More than a third of Medicare Part D beneficiaries (37 percent) say they have daily concerns about their prescription drug costs.
Moreover, one in five say they’ve had to make sacrifices — such as delaying filling a prescription or skipping doses — to help manage medication costs, according to a new Walgreens survey.
More than 31.5 million people were enrolled in Part D, Medicare’s prescription drug benefit program, in 2012, according to the Centers of Medicare and Medicaid Services.
“With recent changes to Medicare and other programs under health care reform, it’s critical for beneficiaries to fully understand their options and ways to make their health care dollars go further,” Dan Luce, director of pharmacy affairs at Walgreens, said in a statement.
Despite the majority of beneficiaries saying they have a clear understanding of their plan benefits, the poll of 1,000 Medicare Part D beneficiaries found there remains widespread confusion over costs and benefits.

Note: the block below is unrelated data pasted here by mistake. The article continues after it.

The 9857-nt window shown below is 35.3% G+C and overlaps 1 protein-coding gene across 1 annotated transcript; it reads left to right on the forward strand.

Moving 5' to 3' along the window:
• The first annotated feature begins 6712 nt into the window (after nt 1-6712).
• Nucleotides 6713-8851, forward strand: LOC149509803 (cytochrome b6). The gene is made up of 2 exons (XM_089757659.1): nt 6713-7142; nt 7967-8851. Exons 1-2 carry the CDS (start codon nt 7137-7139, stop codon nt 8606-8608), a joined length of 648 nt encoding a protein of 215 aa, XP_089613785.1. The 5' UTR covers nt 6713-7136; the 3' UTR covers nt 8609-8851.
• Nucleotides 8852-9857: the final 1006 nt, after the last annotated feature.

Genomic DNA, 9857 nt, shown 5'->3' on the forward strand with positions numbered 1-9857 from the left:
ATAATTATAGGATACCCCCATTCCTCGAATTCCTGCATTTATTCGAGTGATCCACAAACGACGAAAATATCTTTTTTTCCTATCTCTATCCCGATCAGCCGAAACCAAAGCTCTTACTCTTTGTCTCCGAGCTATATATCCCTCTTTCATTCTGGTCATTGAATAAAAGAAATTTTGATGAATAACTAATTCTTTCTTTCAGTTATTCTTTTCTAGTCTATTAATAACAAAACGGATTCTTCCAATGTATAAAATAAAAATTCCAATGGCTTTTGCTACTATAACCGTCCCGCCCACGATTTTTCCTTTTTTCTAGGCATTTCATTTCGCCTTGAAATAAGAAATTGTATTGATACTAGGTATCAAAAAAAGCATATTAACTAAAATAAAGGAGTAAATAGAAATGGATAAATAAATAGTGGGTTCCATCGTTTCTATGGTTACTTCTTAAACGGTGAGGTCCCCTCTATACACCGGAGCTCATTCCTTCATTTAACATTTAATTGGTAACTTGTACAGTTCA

Only half realize that co-pays for Part D prescriptions can vary by pharmacy. And nearly 30 percent don’t know they can switch pharmacies at any time, believing they can only do so during Medicare open enrollment.
Only 15 percent of those surveyed were able to correctly identify the major components of national Part D prescription plans.
But perhaps most important to note is that beneficiaries are most concerned about their prescription drug costs.
“If cost is a contributor to patients not adhering to medication therapies, as the survey findings show, it’s always a concern because non-adherence can be a significant and costly barrier in treating illness,” Luce said.
More than half (55 percent) of the seniors surveyed say they would switch pharmacies if it meant savings on prescription drug costs.
Most seniors are trying to lower prescription costs. Seven in 10 (72 percent) have switched to generic medications, and (44 percent) are filling more 90-day prescriptions in an effort to save.
Luce said the poll underscores the need to “educate Part D beneficiaries about how they can save on prescription and other health care costs.”
Some tips on how to do so? Using a preferred network pharmacy, comparing co-pays and other costs against a current plan and pharmacy, and talking to a pharmacist about cost concerns and ways to save.